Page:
Over the year to June 2018 vacancy reduced in large format retail space in two states. In SA vacancy reduced from 5.6% in June 2017 to 4.5% in June 2018 and Victoria reduced from 12.0% to 10.1% over the same period. There were, however, increases in vacancy in WA and Queensland, which have resulted in the overall vacancy increasing over the year to June. This was largely driven by contraction of manchester, hardware and auto retailers, which has largely occurred over the last three to six months.

Rents

Annual rental growth averaged 1.4% for large format retail centres in Australia over the year to June 2018. This was largely driven by growth in SA, NSW and Victoria.

Forecasts are for moderate rental growth over the next 12-months. This is expected to be driven by a combination of continued population growth, positive household goods retail trade and the expanded retailer base now permitted within large format retail centres, offset by the slowdown in residential construction and slow wages growth. The new tenants being attracted to large format retail centres are likely to put upward pressure on rents as they often take smaller tenancies and have the ability to attract a wider customer base to the centres.

Investment Demand

Sales activity increased over the year to March 2018 compared to the year to March 2017. There were $1,750,851,000 worth of transactions over the year to March 2018, compared to $1,604,340,342 traded over the year prior. Of the sales over the past 12-months the portfolio sale of Castle Hill Home Hub and Marsden Park Home Hub by LaSalle Funds Management Limited to Aventus Property Group was the largest sale at $436,000,000.

Private investors accounted for 57.9% of total sales. Syndicates accounted for the next largest share (26.3%) of sales. Sales activity was dominated by the three most populous States over the year to March 2018, NSW (49.0%) Queensland (19.2%) and Victoria (13.1%).

Investment Yields

Large format retail centres nationally have seen yields firm by an average of around 25.0 basis points over the year to June 2018, driven by the low cost of capital and continued investor demand.

Freestanding stores occupied by ASX listed retailers such as Bunnings, Harvey Norman and Officeworks continue to be highly sought after by private investors due to strong lease covenants, long lease terms and because they are relatively easy to manage. The yields for these assets are, therefore, significantly lower than for large format retail centres.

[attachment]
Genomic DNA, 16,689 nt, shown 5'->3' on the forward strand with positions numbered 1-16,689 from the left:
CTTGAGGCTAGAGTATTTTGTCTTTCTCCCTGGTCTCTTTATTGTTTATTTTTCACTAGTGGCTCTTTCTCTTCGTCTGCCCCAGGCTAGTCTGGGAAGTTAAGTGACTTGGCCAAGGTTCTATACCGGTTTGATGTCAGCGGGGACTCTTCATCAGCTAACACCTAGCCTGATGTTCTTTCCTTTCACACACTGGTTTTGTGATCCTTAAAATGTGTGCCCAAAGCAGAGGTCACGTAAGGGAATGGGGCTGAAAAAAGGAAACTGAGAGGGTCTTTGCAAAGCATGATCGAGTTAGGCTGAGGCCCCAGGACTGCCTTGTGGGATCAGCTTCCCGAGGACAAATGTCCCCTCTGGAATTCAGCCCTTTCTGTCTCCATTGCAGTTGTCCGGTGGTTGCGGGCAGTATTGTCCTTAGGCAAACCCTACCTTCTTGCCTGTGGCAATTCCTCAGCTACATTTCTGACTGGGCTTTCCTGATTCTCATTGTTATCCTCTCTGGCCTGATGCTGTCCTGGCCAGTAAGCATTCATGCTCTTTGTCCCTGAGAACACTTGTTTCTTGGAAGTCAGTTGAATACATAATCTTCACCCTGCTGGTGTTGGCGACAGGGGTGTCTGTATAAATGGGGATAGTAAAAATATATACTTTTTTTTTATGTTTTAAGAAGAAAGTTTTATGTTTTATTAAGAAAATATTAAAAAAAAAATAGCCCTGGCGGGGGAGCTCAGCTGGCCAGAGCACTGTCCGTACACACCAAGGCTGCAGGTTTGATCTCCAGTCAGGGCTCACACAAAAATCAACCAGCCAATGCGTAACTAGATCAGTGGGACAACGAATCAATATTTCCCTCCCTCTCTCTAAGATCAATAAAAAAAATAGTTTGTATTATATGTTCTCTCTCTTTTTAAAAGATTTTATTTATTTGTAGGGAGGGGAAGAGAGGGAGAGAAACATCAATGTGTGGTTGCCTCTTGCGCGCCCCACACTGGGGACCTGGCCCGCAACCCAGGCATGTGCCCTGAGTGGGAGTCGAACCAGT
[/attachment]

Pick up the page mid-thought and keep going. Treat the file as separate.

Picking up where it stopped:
Internal Rates of Return

Demand for large format retail assets was strong over 2017. Investors reduced return expectations pushing down retail centre internal rates of return (IRRs) generally over the year. While demand for large format retail centres and stand alone stores remains solid, the 10-year bond yield has started to soften, and given current low rental growth it is expected that IRRs have peaked in the current cycle. We are therefore forecasting stable IRRs over the short-term.

Prime IRRs, as at June 2018, ranged between 7.25%-8.50% for large format retail centres nationally.

Outlook

New supply of large format retail centres is expected to be driven by freestanding stores again in 2018-19. Hardware retailer Bunnings, in particular, is expected to open between 15-18 new stores across various states over the next year with 17 stores already under construction. A slowing of centre supply is expected In the short-term due to slowing residential construction activity and slowing rental growth in some markets.

The Federal Government Treasury Department is forecasting economic growth of 3.0% for 2018‑19 and the three financial years following. This is well above other advanced economies and bodes well for retail over the next few years.

While Queensland and WA continue to see challenging conditions, due to excess capacity, the other States continued to see falling vacancy rates and positive low rental growth in large format retail space. Changing tenancy mixes, consumer preferences towards convenience and value, continued population growth, low unemployment rates and expected wages growth is likely to result in most states witnessing positive conditions over the short- to medium-term.

Yield compression occurred nationally over the year to June 2018, this is expected to have reached the end of the tightening cycle and is expected to stabilise in the short-term. IRRs are forecast to have already bottomed out and are also likely to be stable in the short-term due to rising 10-year bond rates.

It is expected that investor demand will slow over 2018 compared to 2017, there is continued interest in the sector, which is coming largely from private investors and syndicates.